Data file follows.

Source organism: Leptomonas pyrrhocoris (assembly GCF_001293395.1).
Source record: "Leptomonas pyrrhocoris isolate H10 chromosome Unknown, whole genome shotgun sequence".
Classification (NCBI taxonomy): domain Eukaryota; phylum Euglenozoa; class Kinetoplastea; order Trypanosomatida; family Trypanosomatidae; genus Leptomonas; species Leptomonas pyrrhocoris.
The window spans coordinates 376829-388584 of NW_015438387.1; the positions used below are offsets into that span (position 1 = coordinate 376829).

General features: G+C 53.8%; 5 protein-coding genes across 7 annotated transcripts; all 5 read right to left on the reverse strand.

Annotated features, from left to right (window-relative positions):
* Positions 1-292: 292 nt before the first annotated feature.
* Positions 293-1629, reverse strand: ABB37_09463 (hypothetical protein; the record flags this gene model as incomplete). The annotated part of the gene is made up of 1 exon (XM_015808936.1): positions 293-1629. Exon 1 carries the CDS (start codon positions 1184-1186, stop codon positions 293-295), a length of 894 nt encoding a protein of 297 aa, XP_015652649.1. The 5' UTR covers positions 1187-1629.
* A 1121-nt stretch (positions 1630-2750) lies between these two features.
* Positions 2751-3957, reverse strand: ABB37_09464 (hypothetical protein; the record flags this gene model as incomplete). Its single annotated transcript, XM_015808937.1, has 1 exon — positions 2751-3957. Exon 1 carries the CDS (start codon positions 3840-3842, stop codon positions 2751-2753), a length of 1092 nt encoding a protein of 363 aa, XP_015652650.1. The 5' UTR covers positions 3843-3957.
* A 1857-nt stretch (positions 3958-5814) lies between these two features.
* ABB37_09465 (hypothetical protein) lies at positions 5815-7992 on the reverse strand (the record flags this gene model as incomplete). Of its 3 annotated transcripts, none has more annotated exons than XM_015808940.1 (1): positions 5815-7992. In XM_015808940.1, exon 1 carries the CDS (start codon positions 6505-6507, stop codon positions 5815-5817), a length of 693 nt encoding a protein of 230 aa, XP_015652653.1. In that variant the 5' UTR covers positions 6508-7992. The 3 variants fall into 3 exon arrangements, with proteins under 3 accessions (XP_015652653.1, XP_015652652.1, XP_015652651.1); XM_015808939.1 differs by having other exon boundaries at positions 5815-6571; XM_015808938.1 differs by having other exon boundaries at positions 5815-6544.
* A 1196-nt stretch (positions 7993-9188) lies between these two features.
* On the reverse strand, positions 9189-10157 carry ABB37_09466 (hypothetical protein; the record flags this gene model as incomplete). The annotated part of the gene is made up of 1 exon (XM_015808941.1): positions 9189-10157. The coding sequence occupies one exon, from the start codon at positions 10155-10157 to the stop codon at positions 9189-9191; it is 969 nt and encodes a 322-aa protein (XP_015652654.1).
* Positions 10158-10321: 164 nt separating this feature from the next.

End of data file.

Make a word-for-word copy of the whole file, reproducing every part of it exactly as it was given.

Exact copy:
Source organism: Leptomonas pyrrhocoris (assembly GCF_001293395.1).
Source record: "Leptomonas pyrrhocoris isolate H10 chromosome Unknown, whole genome shotgun sequence".
Classification (NCBI taxonomy): domain Eukaryota; phylum Euglenozoa; class Kinetoplastea; order Trypanosomatida; family Trypanosomatidae; genus Leptomonas; species Leptomonas pyrrhocoris.
The window spans coordinates 376829-388584 of NW_015438387.1; the positions used below are offsets into that span (position 1 = coordinate 376829).

General features: G+C 53.8%; 5 protein-coding genes across 7 annotated transcripts; all 5 read right to left on the reverse strand.

Annotated features, from left to right (window-relative positions):
* Positions 1-292: 292 nt before the first annotated feature.
* Positions 293-1629, reverse strand: ABB37_09463 (hypothetical protein; the record flags this gene model as incomplete). The annotated part of the gene is made up of 1 exon (XM_015808936.1): positions 293-1629. Exon 1 carries the CDS (start codon positions 1184-1186, stop codon positions 293-295), a length of 894 nt encoding a protein of 297 aa, XP_015652649.1. The 5' UTR covers positions 1187-1629.
* A 1121-nt stretch (positions 1630-2750) lies between these two features.
* Positions 2751-3957, reverse strand: ABB37_09464 (hypothetical protein; the record flags this gene model as incomplete). Its single annotated transcript, XM_015808937.1, has 1 exon — positions 2751-3957. Exon 1 carries the CDS (start codon positions 3840-3842, stop codon positions 2751-2753), a length of 1092 nt encoding a protein of 363 aa, XP_015652650.1. The 5' UTR covers positions 3843-3957.
* A 1857-nt stretch (positions 3958-5814) lies between these two features.
* ABB37_09465 (hypothetical protein) lies at positions 5815-7992 on the reverse strand (the record flags this gene model as incomplete). Of its 3 annotated transcripts, none has more annotated exons than XM_015808940.1 (1): positions 5815-7992. In XM_015808940.1, exon 1 carries the CDS (start codon positions 6505-6507, stop codon positions 5815-5817), a length of 693 nt encoding a protein of 230 aa, XP_015652653.1. In that variant the 5' UTR covers positions 6508-7992. The 3 variants fall into 3 exon arrangements, with proteins under 3 accessions (XP_015652653.1, XP_015652652.1, XP_015652651.1); XM_015808939.1 differs by having other exon boundaries at positions 5815-6571; XM_015808938.1 differs by having other exon boundaries at positions 5815-6544.
* A 1196-nt stretch (positions 7993-9188) lies between these two features.
* On the reverse strand, positions 9189-10157 carry ABB37_09466 (hypothetical protein; the record flags this gene model as incomplete). The annotated part of the gene is made up of 1 exon (XM_015808941.1): positions 9189-10157. The coding sequence occupies one exon, from the start codon at positions 10155-10157 to the stop codon at positions 9189-9191; it is 969 nt and encodes a 322-aa protein (XP_015652654.1).
* Positions 10158-10321: 164 nt separating this feature from the next.